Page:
- [1/7/06, interview in the "Atlanta Journal-Constitution"] I can't talk about myself. I just can't. I know I've influenced people, and I'm proud of that. But as I see it, I really haven't done anything. I haven't saved anybody from a burning building. Foxy Brown actually approached me at the start of her career to ask if she could use the name. I told her, "You didn't need to ask". If you're an independent woman, every woman is Foxy Brown.
- Film and television is the bulk of my work. I get my personal fulfillment from theater; plays are where you can take chances and really work with the moment. Movies and TV just aren't like that.
- People see me as a strong black figure, and I'm proud of that, but I'm a mix of several races: Hispanic, Chinese, Filipino. My dad was black, and my mom was Cheyenne Indian. So you look at things beyond just race, or even religion: I was raised Catholic, baptized a Methodist, and almost married a Muslim.
- (On the emotional back-story of how she landed Mars Attacks! (1996)) I was familiar with the comic book, and Tim Burton had called me to audition, but one of my dogs was dying of cancer, so I wasn't in the frame of mind to audition to do that role. So I said, "I can't," and I turned down Tim Burton. And I remember one of my dearest friends who I knew before he became an actor - Michael Keaton, who was in Beetlejuice (1988) and should've won an Oscar for that role, he was so brilliant - I told him that I'd turned Tim down. I said, "I'm just not ready to read, because one of my dogs, one of my family members, is very ill. I just can't do it. So I passed."
But they called back again, and they said, "Well, would you put something on camera?" And I said, "No, because what I'll put on camera is sadness, and I'm not ready to do that right now." I'm one of those people who can afford to say "no." Even to Tim Burton, as badly as I wanted to work with him because of Beetlejuice. And he related. He respected that.
And then they called back again...and they said, "Well, you've just auditioned. Because in the story, she's a mom who protects her children. Even under the worst situations, she won't leave her children. She's a true mom." And I wouldn't leave my dog, not for anybody - including Tim Burton - or for a huge salary or to work with Jack Nicholson or Glenn Close or the rest of the stellar cast of that film. So he said, "You passed the audition. You wouldn't leave your family for me, so you've got it. And we'll shoot around you. We'll wait, and you let us know when the time is right, when you're ready to shoot." And I said, "Thank you, but it could be awhile. I don't know. But I'm not leaving his side, because I had cancer, and he was with me."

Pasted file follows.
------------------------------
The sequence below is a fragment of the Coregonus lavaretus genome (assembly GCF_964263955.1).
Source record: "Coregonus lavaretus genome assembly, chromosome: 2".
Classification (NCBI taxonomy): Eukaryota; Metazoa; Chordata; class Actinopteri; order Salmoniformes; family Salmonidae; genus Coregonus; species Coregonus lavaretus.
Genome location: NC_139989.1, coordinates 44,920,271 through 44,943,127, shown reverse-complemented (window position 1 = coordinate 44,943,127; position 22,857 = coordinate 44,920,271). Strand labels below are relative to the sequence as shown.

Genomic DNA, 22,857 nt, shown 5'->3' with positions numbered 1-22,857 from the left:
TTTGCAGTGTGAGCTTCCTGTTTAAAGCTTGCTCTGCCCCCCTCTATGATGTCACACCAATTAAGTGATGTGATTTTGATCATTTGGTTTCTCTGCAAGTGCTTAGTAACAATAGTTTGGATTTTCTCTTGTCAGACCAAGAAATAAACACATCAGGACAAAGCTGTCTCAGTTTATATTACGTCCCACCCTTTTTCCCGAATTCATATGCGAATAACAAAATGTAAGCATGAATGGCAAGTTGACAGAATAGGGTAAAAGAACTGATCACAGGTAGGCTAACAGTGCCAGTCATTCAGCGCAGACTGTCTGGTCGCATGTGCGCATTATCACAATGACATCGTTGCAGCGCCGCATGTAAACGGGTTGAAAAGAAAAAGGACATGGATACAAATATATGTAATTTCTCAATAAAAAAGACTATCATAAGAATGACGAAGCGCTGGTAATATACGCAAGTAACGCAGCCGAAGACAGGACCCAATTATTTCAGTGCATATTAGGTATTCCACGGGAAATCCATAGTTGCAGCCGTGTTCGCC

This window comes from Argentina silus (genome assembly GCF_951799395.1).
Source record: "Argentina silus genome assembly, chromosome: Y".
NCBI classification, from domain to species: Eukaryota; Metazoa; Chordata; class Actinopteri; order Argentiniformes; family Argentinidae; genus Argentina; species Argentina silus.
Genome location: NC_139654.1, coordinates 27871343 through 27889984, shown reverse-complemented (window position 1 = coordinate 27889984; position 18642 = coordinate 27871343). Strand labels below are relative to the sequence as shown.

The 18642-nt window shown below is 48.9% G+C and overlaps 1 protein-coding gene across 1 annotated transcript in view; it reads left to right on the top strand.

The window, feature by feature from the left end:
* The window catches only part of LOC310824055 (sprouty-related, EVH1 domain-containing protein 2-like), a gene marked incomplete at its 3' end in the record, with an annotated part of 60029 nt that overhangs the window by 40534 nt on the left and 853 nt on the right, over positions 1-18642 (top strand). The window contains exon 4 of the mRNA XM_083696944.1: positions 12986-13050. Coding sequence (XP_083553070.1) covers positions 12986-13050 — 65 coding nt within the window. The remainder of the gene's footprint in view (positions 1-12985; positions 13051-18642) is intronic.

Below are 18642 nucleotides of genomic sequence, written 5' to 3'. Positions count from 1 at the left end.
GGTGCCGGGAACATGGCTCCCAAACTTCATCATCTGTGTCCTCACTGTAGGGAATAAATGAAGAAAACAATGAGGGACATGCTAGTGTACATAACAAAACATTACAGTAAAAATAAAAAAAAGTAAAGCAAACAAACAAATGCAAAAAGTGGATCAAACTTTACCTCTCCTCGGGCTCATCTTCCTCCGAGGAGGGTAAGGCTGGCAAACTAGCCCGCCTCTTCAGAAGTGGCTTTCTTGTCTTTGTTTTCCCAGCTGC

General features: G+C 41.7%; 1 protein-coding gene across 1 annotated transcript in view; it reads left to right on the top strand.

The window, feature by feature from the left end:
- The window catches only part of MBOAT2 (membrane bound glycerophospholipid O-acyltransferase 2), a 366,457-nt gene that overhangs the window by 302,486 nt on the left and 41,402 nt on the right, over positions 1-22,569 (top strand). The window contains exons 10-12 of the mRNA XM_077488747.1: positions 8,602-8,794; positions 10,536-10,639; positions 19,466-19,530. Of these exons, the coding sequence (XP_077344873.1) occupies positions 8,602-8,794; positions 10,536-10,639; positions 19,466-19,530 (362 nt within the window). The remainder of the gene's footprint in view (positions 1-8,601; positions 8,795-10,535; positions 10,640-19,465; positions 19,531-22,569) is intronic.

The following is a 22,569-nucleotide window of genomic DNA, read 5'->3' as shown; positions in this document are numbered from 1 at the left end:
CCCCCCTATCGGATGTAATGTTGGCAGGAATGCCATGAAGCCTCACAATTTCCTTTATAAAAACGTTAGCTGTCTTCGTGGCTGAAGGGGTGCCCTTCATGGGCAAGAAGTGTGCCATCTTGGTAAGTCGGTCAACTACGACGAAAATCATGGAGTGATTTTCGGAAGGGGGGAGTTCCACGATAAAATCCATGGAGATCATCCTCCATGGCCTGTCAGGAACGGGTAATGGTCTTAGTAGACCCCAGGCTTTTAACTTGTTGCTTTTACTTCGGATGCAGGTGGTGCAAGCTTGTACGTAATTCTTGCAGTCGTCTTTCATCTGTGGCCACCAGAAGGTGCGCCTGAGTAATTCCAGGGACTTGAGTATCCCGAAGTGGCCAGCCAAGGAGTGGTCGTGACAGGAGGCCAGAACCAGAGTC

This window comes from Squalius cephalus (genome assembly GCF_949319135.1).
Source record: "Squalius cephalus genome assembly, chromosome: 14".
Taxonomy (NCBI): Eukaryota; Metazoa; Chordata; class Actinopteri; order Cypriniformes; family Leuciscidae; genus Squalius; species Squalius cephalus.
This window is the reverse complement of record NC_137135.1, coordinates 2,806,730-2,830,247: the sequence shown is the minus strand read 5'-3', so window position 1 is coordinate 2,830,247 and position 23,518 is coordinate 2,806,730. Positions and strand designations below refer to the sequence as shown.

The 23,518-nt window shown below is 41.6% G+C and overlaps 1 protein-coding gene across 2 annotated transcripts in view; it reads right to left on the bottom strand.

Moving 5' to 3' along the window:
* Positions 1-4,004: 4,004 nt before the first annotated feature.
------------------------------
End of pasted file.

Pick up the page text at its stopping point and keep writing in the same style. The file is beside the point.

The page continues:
But they waited. They shot around me until I was ready to say, "Okay, he's passed on. He let me go." And Tim and I have been great friends ever since...because I said "no." Sometimes you just have to say "no." But once I was in it, it was such a joy working in those scenes, and with Ray Jay and Brandon. And it was great to work with James Brown. We had scenes, too. It's amazing when you work on films of such stellar directors, you know the budgets are gonna be incredible and the sets are gonna be incredible. There's no expense spared. It's just gonna be fabulous. When you work with directors like that, on that level, you go, "Oh, my God, just enjoy it!" Because you know it's just going to be a superb experience. And not only did I learn a lot about myself, but I learned that I want to work with Tim Burton in anything. He's just a very special person.
- When I was a young girl, I never thought of acting. I never thought of television, of fans, movie stars, signing autographs. It never crossed my mind.
- You know, I had to bump heads with a lot of men in the industry. They were not comfortable with showing a progressive black female in an action role. As a strong woman, I was seen as a threat. There was a fear that women would mimic me in real life. I remember certain people saying: "Oh, she's taking our jobs, she's castrating men" -- as far as I was concerned, I thought: "We don't need to walk behind you, we should walk beside you."